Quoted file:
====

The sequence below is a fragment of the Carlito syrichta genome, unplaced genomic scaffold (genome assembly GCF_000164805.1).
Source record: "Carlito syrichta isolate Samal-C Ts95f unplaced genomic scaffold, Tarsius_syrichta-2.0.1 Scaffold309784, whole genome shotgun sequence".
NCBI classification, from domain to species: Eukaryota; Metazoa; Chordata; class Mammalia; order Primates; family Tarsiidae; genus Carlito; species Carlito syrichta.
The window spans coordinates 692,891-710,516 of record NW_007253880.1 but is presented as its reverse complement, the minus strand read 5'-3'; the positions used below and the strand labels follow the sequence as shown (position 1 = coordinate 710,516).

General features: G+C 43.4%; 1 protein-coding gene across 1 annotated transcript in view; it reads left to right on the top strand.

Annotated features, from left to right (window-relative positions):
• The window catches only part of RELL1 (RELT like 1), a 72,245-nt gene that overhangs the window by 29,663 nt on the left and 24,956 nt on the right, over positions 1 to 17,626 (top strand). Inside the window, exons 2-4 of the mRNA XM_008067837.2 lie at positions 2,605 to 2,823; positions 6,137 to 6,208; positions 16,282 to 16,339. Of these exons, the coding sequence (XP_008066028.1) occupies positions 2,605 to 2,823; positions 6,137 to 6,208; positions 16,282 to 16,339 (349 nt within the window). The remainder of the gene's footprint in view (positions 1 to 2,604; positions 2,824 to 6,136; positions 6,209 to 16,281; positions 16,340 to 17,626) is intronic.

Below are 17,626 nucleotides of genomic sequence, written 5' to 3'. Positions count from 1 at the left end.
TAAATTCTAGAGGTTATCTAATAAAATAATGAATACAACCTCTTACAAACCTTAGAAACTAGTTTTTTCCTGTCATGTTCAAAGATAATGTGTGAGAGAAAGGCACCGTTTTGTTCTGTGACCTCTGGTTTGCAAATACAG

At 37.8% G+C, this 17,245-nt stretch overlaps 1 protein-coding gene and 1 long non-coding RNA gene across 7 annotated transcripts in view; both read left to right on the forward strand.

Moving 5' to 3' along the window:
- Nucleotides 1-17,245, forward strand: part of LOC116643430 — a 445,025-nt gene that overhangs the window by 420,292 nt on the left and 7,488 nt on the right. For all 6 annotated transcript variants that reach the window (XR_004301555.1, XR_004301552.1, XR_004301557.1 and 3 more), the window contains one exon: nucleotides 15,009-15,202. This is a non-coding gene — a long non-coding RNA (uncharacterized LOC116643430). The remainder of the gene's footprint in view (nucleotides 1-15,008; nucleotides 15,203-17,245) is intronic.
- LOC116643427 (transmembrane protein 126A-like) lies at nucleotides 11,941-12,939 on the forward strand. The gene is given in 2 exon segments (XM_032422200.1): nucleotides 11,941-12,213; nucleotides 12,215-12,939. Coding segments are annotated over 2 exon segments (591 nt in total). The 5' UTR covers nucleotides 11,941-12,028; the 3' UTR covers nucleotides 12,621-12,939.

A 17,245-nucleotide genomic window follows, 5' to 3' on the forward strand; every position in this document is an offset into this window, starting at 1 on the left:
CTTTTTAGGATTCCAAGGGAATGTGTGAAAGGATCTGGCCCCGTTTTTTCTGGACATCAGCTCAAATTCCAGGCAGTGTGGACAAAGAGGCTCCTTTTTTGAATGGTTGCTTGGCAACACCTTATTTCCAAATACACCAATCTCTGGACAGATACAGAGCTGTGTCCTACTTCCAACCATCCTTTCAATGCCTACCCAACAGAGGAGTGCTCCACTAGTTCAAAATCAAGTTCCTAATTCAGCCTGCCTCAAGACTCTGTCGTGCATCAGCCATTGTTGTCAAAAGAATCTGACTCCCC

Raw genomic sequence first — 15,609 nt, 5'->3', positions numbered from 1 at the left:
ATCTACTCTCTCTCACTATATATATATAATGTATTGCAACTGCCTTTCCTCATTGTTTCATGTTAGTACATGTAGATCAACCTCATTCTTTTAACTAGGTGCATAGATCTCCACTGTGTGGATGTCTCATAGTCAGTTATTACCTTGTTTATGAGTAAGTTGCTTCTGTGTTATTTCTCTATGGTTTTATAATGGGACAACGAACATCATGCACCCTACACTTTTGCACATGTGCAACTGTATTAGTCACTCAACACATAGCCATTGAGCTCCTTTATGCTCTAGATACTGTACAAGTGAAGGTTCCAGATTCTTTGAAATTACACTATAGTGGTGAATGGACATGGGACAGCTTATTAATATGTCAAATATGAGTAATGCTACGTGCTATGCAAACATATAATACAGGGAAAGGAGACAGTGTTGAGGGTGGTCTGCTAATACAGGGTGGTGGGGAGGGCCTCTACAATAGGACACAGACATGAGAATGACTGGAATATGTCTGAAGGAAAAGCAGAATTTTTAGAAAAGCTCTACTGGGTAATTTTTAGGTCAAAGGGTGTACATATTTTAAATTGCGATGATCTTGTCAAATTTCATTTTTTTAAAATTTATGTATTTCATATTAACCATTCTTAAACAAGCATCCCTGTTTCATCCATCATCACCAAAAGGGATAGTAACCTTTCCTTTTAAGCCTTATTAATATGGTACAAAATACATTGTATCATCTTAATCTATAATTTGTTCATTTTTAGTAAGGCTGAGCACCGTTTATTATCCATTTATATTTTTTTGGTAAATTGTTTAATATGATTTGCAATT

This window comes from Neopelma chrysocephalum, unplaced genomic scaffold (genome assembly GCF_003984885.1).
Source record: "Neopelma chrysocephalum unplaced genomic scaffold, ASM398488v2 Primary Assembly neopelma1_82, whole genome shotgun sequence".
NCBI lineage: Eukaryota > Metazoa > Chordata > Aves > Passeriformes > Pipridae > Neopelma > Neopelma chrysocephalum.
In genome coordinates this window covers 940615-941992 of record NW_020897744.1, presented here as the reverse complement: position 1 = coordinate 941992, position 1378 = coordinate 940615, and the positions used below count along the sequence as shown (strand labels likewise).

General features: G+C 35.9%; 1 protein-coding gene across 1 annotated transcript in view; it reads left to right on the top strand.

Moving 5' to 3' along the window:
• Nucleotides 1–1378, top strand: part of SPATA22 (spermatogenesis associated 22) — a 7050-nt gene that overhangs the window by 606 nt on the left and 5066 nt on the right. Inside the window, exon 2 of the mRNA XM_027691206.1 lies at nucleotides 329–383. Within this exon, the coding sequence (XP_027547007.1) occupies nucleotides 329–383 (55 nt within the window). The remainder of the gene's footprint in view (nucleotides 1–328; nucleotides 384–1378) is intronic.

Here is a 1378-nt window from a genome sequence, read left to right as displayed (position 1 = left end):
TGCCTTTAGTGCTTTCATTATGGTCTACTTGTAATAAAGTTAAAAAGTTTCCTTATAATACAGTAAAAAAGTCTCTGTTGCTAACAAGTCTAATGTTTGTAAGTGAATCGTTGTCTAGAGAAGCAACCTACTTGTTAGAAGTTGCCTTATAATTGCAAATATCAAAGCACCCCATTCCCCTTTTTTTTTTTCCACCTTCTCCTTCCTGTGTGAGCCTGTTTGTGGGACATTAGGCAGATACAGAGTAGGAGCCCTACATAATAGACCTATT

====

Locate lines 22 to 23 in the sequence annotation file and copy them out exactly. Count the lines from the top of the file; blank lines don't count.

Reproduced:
General features: G+C 35.9%; 1 protein-coding gene across 1 annotated transcript in view; it reads left to right on the top strand.

Moving 5' to 3' along the window: